Who Needs Criminal Justice Reform?

The laws that led to historic levels of incarceration in the United States were often justified by claiming they supported the victims of crime. The idea that the victims of crime would automatically supporter tougher sentences and the erosion of the rights of accused was accepted without analysis. The criminal justice system should be designed to benefit society. That includes considering the rights of the accused as well as victims of crime. It certainly does not mean making unsupported assumptions about what any group should want.

A recent conference in California brought together a large number of crime survivors to discuss criminal justice policy with lawmakers. For anyone listening, it quickly became clear that more and tougher laws and sentences was not the majority position of even the victims of crime. The issue is too complex and too impactful for that. Part of the issue is that the criminal justice system seems to penalize many of the same people who are victimized by crime. Lower income communities are disproportionately represented in the community of crime victims.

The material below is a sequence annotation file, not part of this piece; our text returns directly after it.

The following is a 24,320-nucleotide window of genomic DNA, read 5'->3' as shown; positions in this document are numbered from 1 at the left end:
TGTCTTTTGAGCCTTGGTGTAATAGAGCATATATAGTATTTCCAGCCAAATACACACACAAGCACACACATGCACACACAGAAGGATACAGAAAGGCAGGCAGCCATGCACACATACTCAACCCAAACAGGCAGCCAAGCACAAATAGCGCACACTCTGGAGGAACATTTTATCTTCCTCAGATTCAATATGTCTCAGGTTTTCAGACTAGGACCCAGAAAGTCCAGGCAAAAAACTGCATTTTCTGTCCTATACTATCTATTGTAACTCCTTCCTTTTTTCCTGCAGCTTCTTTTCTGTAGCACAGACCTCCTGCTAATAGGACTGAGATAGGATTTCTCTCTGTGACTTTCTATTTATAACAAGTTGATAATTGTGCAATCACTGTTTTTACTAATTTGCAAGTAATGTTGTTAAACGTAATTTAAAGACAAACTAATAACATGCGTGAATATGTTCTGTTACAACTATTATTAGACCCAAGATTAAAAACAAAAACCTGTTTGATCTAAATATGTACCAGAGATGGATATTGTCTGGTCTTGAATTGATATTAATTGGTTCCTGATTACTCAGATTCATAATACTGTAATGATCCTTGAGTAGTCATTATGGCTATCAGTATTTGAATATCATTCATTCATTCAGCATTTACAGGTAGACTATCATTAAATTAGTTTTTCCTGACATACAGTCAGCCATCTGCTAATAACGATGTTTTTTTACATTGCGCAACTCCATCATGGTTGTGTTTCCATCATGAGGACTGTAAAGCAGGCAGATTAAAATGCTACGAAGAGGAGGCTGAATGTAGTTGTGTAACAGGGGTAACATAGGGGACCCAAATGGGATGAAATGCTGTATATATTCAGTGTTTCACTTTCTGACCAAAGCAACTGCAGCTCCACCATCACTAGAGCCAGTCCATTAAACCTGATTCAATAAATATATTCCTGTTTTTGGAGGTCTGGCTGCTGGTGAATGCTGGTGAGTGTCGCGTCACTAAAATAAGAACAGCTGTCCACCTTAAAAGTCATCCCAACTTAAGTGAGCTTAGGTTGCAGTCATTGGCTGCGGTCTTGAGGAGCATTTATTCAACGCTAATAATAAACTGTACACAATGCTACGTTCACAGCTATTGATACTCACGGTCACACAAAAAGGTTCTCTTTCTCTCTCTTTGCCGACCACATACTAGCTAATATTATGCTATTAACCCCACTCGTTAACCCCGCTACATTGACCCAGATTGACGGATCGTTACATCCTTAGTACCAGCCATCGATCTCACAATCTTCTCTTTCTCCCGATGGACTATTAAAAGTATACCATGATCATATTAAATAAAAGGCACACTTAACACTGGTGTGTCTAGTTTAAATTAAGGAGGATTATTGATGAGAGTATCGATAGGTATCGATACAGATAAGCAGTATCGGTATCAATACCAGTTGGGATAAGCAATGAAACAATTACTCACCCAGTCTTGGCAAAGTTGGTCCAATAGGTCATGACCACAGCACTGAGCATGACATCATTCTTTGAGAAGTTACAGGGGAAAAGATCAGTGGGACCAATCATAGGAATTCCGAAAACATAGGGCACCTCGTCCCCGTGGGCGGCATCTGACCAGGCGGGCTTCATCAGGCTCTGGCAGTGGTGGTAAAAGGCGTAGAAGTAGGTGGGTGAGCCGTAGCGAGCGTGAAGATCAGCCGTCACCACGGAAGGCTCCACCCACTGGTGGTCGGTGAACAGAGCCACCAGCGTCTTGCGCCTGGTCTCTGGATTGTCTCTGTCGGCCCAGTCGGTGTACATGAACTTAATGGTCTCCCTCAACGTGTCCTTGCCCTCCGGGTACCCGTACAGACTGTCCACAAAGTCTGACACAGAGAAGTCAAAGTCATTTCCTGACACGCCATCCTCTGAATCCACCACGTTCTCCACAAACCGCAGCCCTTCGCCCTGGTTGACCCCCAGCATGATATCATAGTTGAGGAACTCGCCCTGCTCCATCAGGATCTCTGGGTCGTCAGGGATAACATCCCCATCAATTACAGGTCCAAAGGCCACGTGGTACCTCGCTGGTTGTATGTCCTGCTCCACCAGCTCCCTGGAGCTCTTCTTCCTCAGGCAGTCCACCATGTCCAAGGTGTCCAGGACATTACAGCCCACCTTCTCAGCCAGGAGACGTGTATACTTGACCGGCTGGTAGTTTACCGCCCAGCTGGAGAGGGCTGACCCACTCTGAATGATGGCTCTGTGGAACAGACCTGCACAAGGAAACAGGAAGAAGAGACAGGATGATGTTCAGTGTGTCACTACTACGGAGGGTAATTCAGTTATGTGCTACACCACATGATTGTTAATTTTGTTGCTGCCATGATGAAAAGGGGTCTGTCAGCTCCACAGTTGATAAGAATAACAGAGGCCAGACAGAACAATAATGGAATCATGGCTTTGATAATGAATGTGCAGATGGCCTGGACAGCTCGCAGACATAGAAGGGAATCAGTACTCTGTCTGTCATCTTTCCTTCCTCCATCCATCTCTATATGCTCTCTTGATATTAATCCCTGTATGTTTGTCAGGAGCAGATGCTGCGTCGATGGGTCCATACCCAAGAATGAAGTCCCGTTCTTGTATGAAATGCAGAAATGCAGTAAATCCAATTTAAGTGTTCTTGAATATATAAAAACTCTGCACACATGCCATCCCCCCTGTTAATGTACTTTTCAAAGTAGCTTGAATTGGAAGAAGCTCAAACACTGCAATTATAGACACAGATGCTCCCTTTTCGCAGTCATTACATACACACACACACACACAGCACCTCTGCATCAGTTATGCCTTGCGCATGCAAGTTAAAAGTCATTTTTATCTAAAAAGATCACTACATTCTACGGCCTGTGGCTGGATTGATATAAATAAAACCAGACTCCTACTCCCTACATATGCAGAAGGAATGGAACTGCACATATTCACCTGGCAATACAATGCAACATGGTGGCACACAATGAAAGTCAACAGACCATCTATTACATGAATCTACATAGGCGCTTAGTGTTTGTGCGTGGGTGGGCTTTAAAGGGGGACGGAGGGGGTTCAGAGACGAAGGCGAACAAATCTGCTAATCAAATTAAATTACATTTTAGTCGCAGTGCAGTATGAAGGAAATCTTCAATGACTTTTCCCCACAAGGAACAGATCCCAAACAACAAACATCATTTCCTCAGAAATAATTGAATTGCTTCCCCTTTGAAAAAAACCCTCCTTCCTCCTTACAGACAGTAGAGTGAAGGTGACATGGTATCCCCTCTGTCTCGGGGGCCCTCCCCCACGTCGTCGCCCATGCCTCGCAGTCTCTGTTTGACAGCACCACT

The criminal justice policies this country has followed over recent decades have led to a massive financial expense and unimaginable harm to individuals and families caught in the wave. It appears that victims have been no better served than the accused in pursuing this course. If reform is to be accomplished, as it clearly should be, it is important to identify who stands to benefit most from new policies. Should the law benefit the owners of private prisons, or should it benefit the victims of crime and our society as a whole?


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